Thursday, September 11, 2014

My Ventura Adventure--Part I

After two weeks in Ventura, CA, a week and a half waiting for my art box to return to me, I finally have my paintings and art supplies home with me in Blue River. This morning I photographed my paintings and thought more about what I learned while there and how it might affect my art-making.
Katherine Chang Liu and yours truly

Katherine Chang Liu is the mentor for artists using all sorts of media--found object assemblage to traditional painting. She does not teach any techniques, nor does she show her own work even though she is a well-known and gifted artist. I was one of only three "newbies" in the class of 29. Many artists have been studying with Katherine for years.

Every day started with a program of images Katherine collects from a wide range of artists from all over the world. Each program embodies a particular genre of work such as new realism, working with shapes or assemblage. By the end of the two weeks I felt like I'd taken an advanced course in Modern Art along with the many studio hours of creating my own art.

On the first day she advised the participants to clear one's studio from all other artists' work. She feels strongly that an artist needs to eliminate other influences in order to find one's own source for creating art. So right away I started thinking about the many times I've "borrowed" ideas accidentally or on purpose. That led to digging into my brain, trying to figure out just what would be my own unadulterated creation of art. This is heavy stuff!!

In the first two days, Katherine schedules a private meeting with each artist where the artist shows 6 images of their work to discuss and set a goal for the first week. I had planned a particular avenue to travel in the two week, but Katherine veered me off that course immediately. She challenged me to take one of my River Tapestry series paintings and turn it into a vertical painting, which she told me was my natural bent for creating art.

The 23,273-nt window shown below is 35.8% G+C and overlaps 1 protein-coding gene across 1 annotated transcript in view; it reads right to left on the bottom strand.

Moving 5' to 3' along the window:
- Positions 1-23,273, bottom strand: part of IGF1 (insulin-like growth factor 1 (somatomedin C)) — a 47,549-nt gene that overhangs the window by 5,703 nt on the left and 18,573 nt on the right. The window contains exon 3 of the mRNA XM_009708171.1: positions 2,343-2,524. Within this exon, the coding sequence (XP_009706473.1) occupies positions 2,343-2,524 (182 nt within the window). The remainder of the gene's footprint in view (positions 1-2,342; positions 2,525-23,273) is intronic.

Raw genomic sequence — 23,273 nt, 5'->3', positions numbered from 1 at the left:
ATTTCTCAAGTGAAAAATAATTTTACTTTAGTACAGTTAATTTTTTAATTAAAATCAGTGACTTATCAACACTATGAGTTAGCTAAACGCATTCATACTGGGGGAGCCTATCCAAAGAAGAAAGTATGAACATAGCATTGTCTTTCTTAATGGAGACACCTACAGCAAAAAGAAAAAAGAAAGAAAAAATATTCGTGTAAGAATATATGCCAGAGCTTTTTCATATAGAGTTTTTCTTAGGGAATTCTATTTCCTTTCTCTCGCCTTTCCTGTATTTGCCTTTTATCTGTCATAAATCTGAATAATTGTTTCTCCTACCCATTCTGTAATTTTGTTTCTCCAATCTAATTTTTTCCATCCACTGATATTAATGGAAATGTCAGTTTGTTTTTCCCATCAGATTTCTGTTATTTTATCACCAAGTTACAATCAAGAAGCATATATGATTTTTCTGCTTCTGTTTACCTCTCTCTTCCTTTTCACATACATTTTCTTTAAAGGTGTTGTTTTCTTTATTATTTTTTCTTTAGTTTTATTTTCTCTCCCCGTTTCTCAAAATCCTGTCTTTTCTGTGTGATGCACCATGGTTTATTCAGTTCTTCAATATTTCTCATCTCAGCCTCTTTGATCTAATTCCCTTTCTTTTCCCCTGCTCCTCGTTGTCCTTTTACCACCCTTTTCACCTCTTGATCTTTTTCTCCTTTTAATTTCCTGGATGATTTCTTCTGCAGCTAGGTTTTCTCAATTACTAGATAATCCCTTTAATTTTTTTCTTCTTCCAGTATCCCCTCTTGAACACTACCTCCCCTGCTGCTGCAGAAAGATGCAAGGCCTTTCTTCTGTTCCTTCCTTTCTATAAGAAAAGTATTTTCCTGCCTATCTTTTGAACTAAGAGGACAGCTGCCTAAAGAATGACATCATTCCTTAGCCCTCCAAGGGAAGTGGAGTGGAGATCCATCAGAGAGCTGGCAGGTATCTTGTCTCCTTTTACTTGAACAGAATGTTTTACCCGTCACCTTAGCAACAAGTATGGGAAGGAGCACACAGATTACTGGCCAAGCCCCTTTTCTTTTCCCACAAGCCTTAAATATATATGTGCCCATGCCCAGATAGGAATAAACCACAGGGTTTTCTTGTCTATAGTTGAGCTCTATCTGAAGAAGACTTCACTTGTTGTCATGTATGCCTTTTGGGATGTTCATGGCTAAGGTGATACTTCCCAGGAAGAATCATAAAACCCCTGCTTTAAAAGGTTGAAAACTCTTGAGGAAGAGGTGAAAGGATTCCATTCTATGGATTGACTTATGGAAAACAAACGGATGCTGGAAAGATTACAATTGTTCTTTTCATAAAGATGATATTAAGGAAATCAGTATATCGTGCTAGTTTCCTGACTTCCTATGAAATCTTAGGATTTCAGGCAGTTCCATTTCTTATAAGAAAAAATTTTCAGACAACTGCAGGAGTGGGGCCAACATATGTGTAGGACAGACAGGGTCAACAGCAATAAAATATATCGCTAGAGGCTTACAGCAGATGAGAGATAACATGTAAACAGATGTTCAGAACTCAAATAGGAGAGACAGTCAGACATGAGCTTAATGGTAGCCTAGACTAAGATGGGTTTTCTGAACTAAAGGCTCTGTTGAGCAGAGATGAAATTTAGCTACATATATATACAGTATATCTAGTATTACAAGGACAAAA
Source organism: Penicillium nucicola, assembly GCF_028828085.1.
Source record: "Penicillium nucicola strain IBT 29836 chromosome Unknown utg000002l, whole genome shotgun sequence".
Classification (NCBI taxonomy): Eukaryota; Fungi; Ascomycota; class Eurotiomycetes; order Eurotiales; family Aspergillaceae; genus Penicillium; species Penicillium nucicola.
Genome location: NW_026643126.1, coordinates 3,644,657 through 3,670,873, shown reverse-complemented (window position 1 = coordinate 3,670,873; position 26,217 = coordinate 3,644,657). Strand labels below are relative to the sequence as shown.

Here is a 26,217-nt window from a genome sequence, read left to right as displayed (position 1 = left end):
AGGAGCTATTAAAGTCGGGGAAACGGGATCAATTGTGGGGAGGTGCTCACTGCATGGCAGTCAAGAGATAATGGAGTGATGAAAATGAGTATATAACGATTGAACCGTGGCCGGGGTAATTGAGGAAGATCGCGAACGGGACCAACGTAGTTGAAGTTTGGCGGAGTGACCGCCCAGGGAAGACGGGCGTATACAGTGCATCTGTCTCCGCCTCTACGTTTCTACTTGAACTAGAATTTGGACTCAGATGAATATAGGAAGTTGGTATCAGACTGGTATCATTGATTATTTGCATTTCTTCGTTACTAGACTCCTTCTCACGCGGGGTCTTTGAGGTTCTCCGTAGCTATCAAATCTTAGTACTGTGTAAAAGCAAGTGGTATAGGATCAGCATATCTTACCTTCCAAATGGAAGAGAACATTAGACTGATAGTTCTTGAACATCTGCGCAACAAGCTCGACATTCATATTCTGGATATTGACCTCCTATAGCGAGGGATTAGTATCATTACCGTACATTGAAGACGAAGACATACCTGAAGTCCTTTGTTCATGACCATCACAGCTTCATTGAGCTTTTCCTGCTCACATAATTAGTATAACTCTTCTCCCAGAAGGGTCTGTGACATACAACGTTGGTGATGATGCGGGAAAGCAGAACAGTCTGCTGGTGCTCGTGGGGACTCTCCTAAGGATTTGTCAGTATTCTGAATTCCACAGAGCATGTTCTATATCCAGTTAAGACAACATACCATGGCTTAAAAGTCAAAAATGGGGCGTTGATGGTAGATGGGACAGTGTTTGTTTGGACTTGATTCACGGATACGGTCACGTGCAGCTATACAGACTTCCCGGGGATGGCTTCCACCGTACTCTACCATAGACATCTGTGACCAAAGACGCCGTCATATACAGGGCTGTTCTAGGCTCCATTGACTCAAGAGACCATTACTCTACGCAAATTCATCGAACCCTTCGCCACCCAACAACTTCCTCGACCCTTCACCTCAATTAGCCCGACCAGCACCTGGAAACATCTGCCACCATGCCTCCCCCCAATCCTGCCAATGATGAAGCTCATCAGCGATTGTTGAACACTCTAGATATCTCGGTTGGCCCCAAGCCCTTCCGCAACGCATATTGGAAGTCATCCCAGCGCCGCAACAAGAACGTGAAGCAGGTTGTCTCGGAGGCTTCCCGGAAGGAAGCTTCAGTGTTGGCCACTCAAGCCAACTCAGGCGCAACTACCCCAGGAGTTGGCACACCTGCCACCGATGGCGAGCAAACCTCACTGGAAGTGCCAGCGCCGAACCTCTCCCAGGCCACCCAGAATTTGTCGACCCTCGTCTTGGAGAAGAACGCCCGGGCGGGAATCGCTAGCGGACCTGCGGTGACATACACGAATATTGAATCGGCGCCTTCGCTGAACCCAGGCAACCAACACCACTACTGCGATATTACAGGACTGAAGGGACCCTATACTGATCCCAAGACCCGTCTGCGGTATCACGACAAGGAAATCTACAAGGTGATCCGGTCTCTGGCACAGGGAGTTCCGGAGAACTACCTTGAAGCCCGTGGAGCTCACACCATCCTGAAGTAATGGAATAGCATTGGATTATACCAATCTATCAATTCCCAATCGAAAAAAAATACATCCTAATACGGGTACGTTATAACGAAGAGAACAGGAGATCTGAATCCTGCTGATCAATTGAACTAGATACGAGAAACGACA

The other observations she made about my work are that my art is based on thought, not reaction and  I use a lot of symbols and icons in my work. She noticed that I used circular shapes in many of my pieces and suggested I think about something circular to place in my river series. I especially liked her comment, "You are sitting on the bridge between realism and abstraction."

River Tapestry #4
Because I was there to listen and learn, I released myself from what I thought I would do and set about painting a vertical piece incorporating elements of the River Tapestry series and filling my circles with a river related symbols. To the left is the piece I was challenged to use as inspiration for a vertical piece.

Life Cycle Imperative #1
Mixed Media, 30 x 22 inches








And here is the first piece I painted in the Ventura Workshop. I included water, stenciling, rock, fish from my previous work and added a new element--(get this) salmon eggs. I learned to respect and relate to the salmon's life cycle over the next 10 days, which I will talk about in my Part II post. I'll also show the other paintings that came from this beginning. I was surprised and perhaps you will be too.



1 comment:

Diana Nadal said...

Margaret - thank you so much for sharing your experience and showing us your art and the explanation of what you learned and created. It is very exciting and I can hardly wait to see the next one.

Looking forward to talking with you more in Medford at Convention.